1. This is what we used to call a ‘Dancing Bear.’ If you have ever seen a dancing bear performing it is clear the animal is a poor dancer, the wonder is that a bear is dancing at all.

  2. Ym “Smartphone resin printers actually work, as long as you don’t use an actual smartphone, or an actual smartphone LCD”. FTFY, hth, hand ;) Also even so the print is a horrible blob with essentially no resolution, and the video which I won’t dare to listen to with audio on has a large silent movie caption saying “It did not work” (Did it work on second try, or was that about the resolution?). And now the headline got posted on Facebook with the O’No printer that nobody’s yet seen as illustration….

    1. The resolution of the test print in the video is indeed terrible, as I’d expect from my understanding of the optics of using a flat screen in contact with the resin vat. The thickness of glass between the liquid crystal layer and the resin is an inherent limiting factor.

  3. I’d be willing to bet it would work. I have a resin printer, and I’ve done some experiments, though not with an LCD… yet. An OLED desplay, such as on the Samsung Galaxy S series would be my first choice of tests. (The red and green don’t matter to most resins, which cure below 420nm, a 405nm laser pointer is great for curing, or putting parts together, such as with my LittleRP’s tiny tiny bed.)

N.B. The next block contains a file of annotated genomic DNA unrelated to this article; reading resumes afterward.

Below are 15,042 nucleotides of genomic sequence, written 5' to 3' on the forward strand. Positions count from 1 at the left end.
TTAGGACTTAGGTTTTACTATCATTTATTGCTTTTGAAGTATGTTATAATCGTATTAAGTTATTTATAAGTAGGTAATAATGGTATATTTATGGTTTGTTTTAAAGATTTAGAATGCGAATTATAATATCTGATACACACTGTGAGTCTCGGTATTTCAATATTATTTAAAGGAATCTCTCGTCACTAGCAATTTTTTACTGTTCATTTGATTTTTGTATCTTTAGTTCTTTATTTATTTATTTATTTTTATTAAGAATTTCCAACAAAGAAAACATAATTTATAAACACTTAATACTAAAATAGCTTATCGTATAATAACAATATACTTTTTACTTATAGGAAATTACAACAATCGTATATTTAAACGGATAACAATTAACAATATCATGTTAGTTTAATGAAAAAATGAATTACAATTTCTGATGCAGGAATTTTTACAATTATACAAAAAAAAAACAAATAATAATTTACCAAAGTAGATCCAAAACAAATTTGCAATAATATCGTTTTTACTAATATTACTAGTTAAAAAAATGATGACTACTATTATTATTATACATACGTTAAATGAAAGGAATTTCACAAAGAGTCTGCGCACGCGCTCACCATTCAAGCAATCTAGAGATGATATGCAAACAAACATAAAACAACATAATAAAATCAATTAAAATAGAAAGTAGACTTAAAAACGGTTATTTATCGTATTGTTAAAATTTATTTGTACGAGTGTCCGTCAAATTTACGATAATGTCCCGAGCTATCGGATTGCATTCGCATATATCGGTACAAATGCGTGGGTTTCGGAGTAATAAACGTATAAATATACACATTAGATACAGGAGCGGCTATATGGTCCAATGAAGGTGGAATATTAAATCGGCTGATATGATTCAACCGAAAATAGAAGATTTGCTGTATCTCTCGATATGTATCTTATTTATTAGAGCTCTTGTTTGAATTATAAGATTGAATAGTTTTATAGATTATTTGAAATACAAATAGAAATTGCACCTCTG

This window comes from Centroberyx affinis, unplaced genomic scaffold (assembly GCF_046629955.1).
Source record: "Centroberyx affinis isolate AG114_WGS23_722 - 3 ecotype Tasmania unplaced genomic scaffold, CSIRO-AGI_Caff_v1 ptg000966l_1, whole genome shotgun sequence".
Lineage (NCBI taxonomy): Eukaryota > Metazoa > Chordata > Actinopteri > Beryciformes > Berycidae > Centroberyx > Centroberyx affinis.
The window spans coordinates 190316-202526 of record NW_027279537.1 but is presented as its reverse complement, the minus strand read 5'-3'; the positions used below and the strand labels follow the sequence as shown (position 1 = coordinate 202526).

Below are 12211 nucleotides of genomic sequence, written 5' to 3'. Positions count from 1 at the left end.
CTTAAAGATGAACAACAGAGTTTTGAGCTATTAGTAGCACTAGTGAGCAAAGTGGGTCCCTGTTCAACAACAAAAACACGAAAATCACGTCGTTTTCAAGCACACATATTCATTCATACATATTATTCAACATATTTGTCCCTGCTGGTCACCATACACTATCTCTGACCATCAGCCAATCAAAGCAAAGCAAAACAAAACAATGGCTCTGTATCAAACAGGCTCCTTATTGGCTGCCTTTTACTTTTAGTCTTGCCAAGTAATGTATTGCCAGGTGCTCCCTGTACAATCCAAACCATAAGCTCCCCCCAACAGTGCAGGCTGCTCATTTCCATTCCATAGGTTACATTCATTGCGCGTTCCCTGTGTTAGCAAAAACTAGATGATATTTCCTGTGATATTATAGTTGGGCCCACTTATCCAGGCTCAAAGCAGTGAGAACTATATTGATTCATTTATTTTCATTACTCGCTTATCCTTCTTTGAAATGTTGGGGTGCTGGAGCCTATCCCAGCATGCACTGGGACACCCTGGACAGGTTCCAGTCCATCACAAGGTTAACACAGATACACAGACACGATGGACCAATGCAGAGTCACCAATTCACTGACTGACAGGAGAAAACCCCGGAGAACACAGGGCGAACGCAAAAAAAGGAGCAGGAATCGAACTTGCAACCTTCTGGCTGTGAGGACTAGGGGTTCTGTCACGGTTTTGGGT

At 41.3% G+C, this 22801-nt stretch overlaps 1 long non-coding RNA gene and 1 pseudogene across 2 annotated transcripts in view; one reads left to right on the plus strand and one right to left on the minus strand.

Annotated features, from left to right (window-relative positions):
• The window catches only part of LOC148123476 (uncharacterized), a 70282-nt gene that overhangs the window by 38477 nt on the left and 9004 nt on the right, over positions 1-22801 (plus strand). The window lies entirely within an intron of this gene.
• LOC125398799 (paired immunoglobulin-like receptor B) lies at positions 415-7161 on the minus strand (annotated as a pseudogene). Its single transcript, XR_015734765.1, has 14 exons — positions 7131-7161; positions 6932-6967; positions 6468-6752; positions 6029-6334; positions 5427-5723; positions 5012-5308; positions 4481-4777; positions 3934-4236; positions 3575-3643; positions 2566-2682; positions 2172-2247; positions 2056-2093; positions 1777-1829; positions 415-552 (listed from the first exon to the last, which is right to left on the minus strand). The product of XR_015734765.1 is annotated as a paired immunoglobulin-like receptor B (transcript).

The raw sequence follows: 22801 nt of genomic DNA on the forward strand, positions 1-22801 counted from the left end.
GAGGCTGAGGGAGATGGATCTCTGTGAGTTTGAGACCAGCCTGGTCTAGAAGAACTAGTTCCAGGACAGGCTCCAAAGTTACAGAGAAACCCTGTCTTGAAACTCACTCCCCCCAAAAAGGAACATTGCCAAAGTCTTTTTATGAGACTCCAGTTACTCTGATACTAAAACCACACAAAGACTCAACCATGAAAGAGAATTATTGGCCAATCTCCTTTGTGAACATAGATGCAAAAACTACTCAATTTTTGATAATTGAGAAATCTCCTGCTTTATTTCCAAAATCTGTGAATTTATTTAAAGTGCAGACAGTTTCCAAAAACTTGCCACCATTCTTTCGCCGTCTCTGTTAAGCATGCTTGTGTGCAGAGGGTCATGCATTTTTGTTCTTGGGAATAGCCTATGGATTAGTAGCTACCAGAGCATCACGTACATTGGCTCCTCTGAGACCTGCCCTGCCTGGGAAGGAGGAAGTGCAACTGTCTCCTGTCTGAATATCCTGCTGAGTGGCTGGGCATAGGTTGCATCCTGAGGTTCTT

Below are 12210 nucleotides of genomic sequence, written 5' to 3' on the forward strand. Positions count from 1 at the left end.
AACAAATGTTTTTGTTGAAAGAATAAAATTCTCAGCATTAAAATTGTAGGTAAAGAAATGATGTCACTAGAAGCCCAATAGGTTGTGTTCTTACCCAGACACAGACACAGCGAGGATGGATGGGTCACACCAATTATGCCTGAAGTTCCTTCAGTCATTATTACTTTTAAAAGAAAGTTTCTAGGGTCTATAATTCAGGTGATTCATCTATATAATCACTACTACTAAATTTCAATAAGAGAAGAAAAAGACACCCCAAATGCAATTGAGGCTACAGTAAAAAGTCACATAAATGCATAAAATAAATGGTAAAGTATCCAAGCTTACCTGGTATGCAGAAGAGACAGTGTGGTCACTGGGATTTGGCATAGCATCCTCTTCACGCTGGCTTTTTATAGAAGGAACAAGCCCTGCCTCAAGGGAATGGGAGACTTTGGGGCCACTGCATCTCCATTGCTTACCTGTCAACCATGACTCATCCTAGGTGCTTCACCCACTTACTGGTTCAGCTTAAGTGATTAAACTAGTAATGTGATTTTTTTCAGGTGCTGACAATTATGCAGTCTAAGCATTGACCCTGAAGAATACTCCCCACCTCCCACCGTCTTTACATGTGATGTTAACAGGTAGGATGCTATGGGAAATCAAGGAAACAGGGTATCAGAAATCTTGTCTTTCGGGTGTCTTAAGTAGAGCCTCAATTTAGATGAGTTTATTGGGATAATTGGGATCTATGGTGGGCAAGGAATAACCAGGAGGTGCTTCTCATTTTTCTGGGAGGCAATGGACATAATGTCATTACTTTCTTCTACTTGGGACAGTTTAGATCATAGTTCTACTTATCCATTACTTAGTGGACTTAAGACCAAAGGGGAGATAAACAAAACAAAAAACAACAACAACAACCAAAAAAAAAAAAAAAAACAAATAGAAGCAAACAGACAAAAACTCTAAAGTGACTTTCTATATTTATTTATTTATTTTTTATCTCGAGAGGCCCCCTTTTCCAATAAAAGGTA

You’d want it as close as possible to the resin, some of the flexvats would be ideal for that.

  4. Hm, you don’t exactly need a fast LCD, and LCDs are pretty cheap. The problem would be getting the backlight off for a clear panel. Still, people have done that in the past to hack old overhead projectors up to laptop screens.

    Other problem might be similar to the reason they use front-surface mirrors in lasers. The light travelling through layers of glass is going to have focus problems. You could use optics to correct that, but that’d mean throwing away much of the light, and of course the optics themselves will need adjusting.

    DLP is reflective, so you don’t get those problems.

    Butanyway… Might well be cheaper to just build a simple LCD, sourced with no backlight, transparent, and a computer like a Raspi to control it.